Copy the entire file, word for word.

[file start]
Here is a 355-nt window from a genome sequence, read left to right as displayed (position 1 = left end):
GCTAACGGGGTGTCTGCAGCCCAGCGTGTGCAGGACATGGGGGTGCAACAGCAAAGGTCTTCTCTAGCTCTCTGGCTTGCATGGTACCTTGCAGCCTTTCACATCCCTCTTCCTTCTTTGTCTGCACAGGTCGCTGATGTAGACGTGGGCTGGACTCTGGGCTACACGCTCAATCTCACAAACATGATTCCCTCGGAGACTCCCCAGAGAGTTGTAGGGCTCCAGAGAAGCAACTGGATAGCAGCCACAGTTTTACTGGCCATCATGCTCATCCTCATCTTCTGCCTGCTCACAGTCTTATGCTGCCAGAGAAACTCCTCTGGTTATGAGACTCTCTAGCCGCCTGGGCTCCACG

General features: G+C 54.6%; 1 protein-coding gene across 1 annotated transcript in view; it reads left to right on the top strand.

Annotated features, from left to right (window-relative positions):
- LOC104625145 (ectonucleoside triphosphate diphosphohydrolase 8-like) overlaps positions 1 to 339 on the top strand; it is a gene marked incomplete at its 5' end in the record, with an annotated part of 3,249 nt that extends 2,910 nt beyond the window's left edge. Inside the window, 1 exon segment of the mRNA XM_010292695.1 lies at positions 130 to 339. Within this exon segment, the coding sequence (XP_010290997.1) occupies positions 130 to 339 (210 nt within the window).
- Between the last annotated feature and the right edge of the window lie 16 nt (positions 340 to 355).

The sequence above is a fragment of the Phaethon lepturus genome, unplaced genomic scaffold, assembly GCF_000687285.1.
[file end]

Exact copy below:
Here is a 355-nt window from a genome sequence, read left to right as displayed (position 1 = left end):
GCTAACGGGGTGTCTGCAGCCCAGCGTGTGCAGGACATGGGGGTGCAACAGCAAAGGTCTTCTCTAGCTCTCTGGCTTGCATGGTACCTTGCAGCCTTTCACATCCCTCTTCCTTCTTTGTCTGCACAGGTCGCTGATGTAGACGTGGGCTGGACTCTGGGCTACACGCTCAATCTCACAAACATGATTCCCTCGGAGACTCCCCAGAGAGTTGTAGGGCTCCAGAGAAGCAACTGGATAGCAGCCACAGTTTTACTGGCCATCATGCTCATCCTCATCTTCTGCCTGCTCACAGTCTTATGCTGCCAGAGAAACTCCTCTGGTTATGAGACTCTCTAGCCGCCTGGGCTCCACG

General features: G+C 54.6%; 1 protein-coding gene across 1 annotated transcript in view; it reads left to right on the top strand.

Annotated features, from left to right (window-relative positions):
- LOC104625145 (ectonucleoside triphosphate diphosphohydrolase 8-like) overlaps positions 1 to 339 on the top strand; it is a gene marked incomplete at its 5' end in the record, with an annotated part of 3,249 nt that extends 2,910 nt beyond the window's left edge. Inside the window, 1 exon segment of the mRNA XM_010292695.1 lies at positions 130 to 339. Within this exon segment, the coding sequence (XP_010290997.1) occupies positions 130 to 339 (210 nt within the window).
- Between the last annotated feature and the right edge of the window lie 16 nt (positions 340 to 355).

The sequence above is a fragment of the Phaethon lepturus genome, unplaced genomic scaffold, assembly GCF_000687285.1.